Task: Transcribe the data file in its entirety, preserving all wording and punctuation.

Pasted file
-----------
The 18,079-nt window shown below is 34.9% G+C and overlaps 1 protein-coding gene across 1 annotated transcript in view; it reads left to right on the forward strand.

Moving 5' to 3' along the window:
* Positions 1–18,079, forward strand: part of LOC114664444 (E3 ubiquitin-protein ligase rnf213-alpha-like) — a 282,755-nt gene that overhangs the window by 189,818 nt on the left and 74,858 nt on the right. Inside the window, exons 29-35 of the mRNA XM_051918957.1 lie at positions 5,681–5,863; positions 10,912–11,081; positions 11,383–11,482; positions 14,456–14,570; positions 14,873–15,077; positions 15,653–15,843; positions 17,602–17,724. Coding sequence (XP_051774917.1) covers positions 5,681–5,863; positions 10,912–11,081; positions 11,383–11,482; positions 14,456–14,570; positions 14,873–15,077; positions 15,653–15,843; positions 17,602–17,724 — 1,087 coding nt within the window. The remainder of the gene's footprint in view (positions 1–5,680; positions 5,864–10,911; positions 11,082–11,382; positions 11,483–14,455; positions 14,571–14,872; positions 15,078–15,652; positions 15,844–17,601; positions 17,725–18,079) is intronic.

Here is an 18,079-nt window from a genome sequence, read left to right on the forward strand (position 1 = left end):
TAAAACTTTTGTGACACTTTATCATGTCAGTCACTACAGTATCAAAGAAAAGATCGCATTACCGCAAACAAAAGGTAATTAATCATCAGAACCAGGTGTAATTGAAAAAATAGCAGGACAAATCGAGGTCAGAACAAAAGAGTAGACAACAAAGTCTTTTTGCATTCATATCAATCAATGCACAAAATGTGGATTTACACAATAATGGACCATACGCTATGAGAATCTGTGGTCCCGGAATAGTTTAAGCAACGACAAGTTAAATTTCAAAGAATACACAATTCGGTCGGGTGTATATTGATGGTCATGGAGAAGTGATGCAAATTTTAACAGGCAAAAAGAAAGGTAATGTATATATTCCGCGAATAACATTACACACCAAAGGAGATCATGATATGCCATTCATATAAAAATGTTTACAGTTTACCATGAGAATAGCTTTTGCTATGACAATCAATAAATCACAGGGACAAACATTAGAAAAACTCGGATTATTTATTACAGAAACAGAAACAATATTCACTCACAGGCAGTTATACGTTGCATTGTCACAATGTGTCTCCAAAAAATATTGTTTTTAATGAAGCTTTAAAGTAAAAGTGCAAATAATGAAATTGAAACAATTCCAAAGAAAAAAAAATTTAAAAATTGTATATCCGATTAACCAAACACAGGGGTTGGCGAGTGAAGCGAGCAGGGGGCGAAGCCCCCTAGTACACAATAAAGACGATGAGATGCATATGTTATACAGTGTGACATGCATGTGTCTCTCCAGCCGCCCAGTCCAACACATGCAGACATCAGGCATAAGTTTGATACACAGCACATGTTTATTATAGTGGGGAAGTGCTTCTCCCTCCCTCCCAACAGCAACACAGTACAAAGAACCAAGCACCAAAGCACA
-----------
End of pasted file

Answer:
The 18,079-nt window shown below is 34.9% G+C and overlaps 1 protein-coding gene across 1 annotated transcript in view; it reads left to right on the forward strand.

Moving 5' to 3' along the window:
* Positions 1–18,079, forward strand: part of LOC114664444 (E3 ubiquitin-protein ligase rnf213-alpha-like) — a 282,755-nt gene that overhangs the window by 189,818 nt on the left and 74,858 nt on the right. Inside the window, exons 29-35 of the mRNA XM_051918957.1 lie at positions 5,681–5,863; positions 10,912–11,081; positions 11,383–11,482; positions 14,456–14,570; positions 14,873–15,077; positions 15,653–15,843; positions 17,602–17,724. Coding sequence (XP_051774917.1) covers positions 5,681–5,863; positions 10,912–11,081; positions 11,383–11,482; positions 14,456–14,570; positions 14,873–15,077; positions 15,653–15,843; positions 17,602–17,724 — 1,087 coding nt within the window. The remainder of the gene's footprint in view (positions 1–5,680; positions 5,864–10,911; positions 11,082–11,382; positions 11,483–14,455; positions 14,571–14,872; positions 15,078–15,652; positions 15,844–17,601; positions 17,725–18,079) is intronic.

Here is an 18,079-nt window from a genome sequence, read left to right on the forward strand (position 1 = left end):
TAAAACTTTTGTGACACTTTATCATGTCAGTCACTACAGTATCAAAGAAAAGATCGCATTACCGCAAACAAAAGGTAATTAATCATCAGAACCAGGTGTAATTGAAAAAATAGCAGGACAAATCGAGGTCAGAACAAAAGAGTAGACAACAAAGTCTTTTTGCATTCATATCAATCAATGCACAAAATGTGGATTTACACAATAATGGACCATACGCTATGAGAATCTGTGGTCCCGGAATAGTTTAAGCAACGACAAGTTAAATTTCAAAGAATACACAATTCGGTCGGGTGTATATTGATGGTCATGGAGAAGTGATGCAAATTTTAACAGGCAAAAAGAAAGGTAATGTATATATTCCGCGAATAACATTACACACCAAAGGAGATCATGATATGCCATTCATATAAAAATGTTTACAGTTTACCATGAGAATAGCTTTTGCTATGACAATCAATAAATCACAGGGACAAACATTAGAAAAACTCGGATTATTTATTACAGAAACAGAAACAATATTCACTCACAGGCAGTTATACGTTGCATTGTCACAATGTGTCTCCAAAAAATATTGTTTTTAATGAAGCTTTAAAGTAAAAGTGCAAATAATGAAATTGAAACAATTCCAAAGAAAAAAAAATTTAAAAATTGTATATCCGATTAACCAAACACAGGGGTTGGCGAGTGAAGCGAGCAGGGGGCGAAGCCCCCTAGTACACAATAAAGACGATGAGATGCATATGTTATACAGTGTGACATGCATGTGTCTCTCCAGCCGCCCAGTCCAACACATGCAGACATCAGGCATAAGTTTGATACACAGCACATGTTTATTATAGTGGGGAAGTGCTTCTCCCTCCCTCCCAACAGCAACACAGTACAAAGAACCAAGCACCAAAGCACA